Directing

The Four Qualities Great Directors Share

 

Photo by Roblisameehan

We direct narrative (nonreality) primetime network episode and television movies. That is, we direct dramas and single-camera comedies using the same process that Steven Spielberg (or any other movie director) uses. We are filmmakers. We tell stories. We just have less time and less money than a feature director. We direct shows seen by perhaps ten million people at one time.

When either of us directs a network television show, we are the fulcrum upon which balances the efforts of roughly 200 people and a budget that can be as much as $3 million to $5 million dollars. It’s a powerful, creative, and complicated job. We want to examine the requirements of this job and tell you how to do it well. We don’t want you to be just a good director; we want you to be a great one!

So what makes one director better than another? Being a director can absolutely be done with no experience and no training, but like anything else, the more knowledge and practice you have, the better you’ll be at it.

But it’s more than that. There is an esoteric quality, an almost indescribable way of being that often distinguishes the excellent director from the merely good one. And what is even more astonishing about this “x” factor is that the job of the director is a multitasking one that requires many different skill sets, from knowing how to communicate with actors, to understanding the physical requirements for accomplishing a shot, to editing the final product perfectly.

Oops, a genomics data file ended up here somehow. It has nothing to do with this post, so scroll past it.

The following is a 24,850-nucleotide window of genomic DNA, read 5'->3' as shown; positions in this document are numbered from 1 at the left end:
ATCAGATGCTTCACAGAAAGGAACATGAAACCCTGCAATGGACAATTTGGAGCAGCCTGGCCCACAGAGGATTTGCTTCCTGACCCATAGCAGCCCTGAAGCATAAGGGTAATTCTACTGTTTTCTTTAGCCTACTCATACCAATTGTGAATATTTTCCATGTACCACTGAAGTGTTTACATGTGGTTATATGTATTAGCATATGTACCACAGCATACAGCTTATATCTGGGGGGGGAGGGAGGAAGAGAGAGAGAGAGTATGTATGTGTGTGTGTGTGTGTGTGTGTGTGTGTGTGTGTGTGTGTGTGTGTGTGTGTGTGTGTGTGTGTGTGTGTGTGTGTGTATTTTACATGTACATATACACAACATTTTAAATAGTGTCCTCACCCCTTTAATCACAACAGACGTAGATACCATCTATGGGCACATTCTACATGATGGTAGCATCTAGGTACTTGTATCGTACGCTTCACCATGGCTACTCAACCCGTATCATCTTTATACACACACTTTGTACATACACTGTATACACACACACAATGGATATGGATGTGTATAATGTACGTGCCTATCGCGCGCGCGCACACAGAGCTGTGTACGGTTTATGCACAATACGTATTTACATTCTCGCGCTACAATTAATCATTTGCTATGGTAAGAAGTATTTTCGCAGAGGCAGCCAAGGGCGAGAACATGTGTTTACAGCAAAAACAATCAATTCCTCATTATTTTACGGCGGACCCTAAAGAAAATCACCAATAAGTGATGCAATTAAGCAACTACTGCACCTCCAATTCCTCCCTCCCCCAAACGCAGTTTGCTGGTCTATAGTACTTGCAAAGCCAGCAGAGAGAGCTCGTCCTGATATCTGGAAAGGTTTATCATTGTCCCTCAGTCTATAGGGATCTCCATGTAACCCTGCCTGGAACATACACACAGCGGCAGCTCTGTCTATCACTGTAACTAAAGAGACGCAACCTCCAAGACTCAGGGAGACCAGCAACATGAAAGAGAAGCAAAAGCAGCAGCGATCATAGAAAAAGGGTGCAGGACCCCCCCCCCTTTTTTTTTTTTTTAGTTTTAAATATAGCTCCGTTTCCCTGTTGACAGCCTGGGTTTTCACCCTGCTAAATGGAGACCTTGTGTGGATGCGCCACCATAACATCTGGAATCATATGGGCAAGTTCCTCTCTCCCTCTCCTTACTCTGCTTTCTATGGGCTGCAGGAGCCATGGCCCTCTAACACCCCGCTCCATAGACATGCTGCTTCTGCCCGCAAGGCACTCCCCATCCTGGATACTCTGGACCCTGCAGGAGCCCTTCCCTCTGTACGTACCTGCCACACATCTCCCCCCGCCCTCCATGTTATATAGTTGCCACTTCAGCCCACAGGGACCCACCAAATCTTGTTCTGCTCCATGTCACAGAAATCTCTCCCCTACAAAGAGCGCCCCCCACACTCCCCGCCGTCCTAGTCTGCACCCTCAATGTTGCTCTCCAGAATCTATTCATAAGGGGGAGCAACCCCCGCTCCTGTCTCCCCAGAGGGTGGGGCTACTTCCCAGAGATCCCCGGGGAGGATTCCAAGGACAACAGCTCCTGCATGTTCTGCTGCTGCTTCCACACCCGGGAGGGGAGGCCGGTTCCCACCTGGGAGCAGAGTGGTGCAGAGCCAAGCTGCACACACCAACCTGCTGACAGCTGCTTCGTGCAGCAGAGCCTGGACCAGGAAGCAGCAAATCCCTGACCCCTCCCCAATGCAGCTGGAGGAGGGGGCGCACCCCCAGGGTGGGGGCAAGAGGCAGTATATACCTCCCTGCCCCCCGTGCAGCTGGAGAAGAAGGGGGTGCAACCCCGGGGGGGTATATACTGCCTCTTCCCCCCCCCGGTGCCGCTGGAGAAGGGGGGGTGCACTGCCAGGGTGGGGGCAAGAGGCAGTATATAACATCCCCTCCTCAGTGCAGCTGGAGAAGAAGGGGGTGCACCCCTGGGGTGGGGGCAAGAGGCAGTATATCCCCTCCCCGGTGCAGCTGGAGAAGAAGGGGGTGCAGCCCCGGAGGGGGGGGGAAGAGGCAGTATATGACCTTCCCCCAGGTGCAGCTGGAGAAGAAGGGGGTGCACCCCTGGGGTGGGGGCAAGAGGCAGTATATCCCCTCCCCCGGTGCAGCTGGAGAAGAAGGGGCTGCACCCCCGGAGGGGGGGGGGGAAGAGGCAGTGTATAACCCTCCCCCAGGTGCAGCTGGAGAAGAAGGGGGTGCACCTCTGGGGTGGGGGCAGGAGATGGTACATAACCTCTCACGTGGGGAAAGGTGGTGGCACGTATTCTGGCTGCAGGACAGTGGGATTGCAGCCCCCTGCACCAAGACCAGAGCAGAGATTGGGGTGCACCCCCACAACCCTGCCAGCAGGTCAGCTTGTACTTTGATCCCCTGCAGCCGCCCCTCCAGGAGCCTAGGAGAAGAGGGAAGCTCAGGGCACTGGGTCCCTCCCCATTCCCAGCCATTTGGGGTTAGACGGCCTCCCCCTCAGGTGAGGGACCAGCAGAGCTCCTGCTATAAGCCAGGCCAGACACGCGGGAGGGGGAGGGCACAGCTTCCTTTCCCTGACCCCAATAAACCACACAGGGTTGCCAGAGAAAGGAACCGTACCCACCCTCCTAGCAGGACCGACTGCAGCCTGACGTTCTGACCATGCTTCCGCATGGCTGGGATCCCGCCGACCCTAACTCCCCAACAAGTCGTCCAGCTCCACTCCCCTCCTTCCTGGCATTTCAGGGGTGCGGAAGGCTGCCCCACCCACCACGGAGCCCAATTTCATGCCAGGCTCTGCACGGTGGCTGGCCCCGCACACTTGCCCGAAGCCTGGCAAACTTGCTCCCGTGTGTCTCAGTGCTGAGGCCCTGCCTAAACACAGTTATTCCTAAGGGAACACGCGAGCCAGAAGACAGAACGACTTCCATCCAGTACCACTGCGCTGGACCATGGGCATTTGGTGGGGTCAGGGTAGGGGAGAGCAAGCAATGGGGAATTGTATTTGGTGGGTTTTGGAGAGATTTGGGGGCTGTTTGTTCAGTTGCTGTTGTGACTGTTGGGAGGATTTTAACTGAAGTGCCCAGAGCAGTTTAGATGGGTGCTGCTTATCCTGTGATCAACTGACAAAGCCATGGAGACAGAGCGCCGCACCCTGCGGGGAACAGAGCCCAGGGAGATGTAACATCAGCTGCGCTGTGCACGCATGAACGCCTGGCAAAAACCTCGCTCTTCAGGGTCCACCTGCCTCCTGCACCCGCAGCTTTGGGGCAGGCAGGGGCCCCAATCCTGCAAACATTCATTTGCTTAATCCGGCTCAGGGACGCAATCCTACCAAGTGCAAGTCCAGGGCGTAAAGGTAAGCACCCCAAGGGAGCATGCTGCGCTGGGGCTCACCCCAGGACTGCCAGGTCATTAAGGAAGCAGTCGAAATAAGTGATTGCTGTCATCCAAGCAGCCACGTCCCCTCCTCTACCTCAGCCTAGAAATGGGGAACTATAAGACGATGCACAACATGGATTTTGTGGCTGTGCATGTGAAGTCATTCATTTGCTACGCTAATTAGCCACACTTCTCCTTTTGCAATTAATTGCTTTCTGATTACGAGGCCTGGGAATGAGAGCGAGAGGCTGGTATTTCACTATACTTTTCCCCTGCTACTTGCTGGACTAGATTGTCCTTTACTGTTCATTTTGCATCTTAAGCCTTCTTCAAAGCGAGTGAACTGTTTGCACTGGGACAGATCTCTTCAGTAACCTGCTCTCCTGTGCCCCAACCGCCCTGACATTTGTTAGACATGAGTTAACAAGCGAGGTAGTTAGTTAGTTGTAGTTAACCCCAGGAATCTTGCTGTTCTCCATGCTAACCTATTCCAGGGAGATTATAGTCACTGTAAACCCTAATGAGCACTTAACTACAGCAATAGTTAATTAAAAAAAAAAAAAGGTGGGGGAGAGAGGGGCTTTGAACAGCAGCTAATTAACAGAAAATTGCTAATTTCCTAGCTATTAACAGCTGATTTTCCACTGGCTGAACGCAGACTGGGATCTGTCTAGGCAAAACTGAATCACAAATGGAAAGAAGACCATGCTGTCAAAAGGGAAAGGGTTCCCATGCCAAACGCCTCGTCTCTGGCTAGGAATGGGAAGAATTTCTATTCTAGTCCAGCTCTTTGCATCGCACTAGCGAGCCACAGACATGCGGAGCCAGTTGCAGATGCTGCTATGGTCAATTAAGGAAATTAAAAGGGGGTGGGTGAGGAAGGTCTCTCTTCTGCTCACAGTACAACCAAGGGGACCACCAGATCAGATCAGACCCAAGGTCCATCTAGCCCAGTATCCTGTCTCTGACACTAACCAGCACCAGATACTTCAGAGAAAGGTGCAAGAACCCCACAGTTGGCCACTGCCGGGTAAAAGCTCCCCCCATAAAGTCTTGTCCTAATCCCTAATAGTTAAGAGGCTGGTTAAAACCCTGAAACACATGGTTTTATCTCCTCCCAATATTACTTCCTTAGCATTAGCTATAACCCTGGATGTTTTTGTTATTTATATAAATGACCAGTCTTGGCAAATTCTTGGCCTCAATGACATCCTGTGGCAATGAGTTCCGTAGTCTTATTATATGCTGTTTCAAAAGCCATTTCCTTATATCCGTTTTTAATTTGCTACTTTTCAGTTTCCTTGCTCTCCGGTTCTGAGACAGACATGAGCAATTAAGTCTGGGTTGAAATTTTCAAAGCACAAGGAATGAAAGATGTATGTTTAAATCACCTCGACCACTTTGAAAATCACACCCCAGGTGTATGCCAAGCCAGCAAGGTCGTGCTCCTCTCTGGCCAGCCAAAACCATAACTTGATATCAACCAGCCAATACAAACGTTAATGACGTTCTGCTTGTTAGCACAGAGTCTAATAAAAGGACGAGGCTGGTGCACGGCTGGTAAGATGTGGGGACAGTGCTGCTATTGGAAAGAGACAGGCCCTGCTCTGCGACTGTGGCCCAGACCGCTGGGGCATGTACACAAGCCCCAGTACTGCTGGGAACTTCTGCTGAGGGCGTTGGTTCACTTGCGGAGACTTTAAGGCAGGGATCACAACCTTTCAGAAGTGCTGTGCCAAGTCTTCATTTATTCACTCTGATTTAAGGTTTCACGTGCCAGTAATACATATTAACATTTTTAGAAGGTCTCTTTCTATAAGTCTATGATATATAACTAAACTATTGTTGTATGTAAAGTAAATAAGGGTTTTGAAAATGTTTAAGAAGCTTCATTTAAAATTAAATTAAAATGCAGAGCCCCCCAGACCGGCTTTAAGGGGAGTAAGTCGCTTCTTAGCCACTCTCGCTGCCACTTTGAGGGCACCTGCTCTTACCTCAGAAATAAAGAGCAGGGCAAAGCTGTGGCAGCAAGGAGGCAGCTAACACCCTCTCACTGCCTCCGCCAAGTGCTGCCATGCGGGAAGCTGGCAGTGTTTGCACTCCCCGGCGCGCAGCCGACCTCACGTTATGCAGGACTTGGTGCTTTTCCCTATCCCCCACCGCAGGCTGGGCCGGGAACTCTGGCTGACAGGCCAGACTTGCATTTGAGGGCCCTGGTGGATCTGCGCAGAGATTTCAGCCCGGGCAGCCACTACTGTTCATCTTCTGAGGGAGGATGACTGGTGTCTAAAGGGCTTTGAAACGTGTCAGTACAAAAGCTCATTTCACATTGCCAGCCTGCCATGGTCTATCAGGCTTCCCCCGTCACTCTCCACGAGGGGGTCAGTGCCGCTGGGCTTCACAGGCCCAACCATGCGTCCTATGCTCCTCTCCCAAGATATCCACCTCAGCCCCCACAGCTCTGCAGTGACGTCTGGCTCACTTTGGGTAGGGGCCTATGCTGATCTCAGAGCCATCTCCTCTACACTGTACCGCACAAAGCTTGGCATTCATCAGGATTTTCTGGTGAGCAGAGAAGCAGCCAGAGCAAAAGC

So what is this “something” a true director has? It is an ability to both have a vision and lead others to help you create it. That is, a director is first and foremost a leader—a Moses, if you will, that leads a motley group toward the promised land of a successful project: one that creatively expresses the ideas of the script in the fullest way possible. It’s a big job, challenging and exciting, different every day, requiring someone who deals easily with stress and pressure, someone who is physically robust and healthy, and most important, someone who can see how the written word can be interpreted on film.

So there it is. The short list of what a great director is:

1. A leader

2. With creative vision

3. Who understands and can execute the craft, and

4. Who can physically and mentally handle the demands of the job.

Most of Directors Tell the Story: Master the Craft of Television and Film Directing deals with creative vision and executing the craft to fulfill that vision. What first separates the good director from the great director is the creative vision, because without that, you’re just a technician. Before you can direct, you must have a story that you want to tell. In our case, as TV directors, we are given a script—a written story that we translate into the visual medium. The artistry of the director begins with interpreting the script. We are storytellers, inheritors of the tradition of telling tales around a campfire. We have to figure out what each scene really means, how each scene contributes to telling the whole story, and then design how to communicate that visually.

Excerpted from Directors Tell the Story: Master the Craft of Television and Film Directing by Bethany Rooney and Mary Lou Belli © 2011 Elsevier, Inc.  All rights reserved.

 

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1 Comment
   OFLA GUDMAN said on May 23, 2012 at 7:41 pm

I really thank you peaple for putting this page,because it helps me to add more on what i have got,than you so much,Gudman

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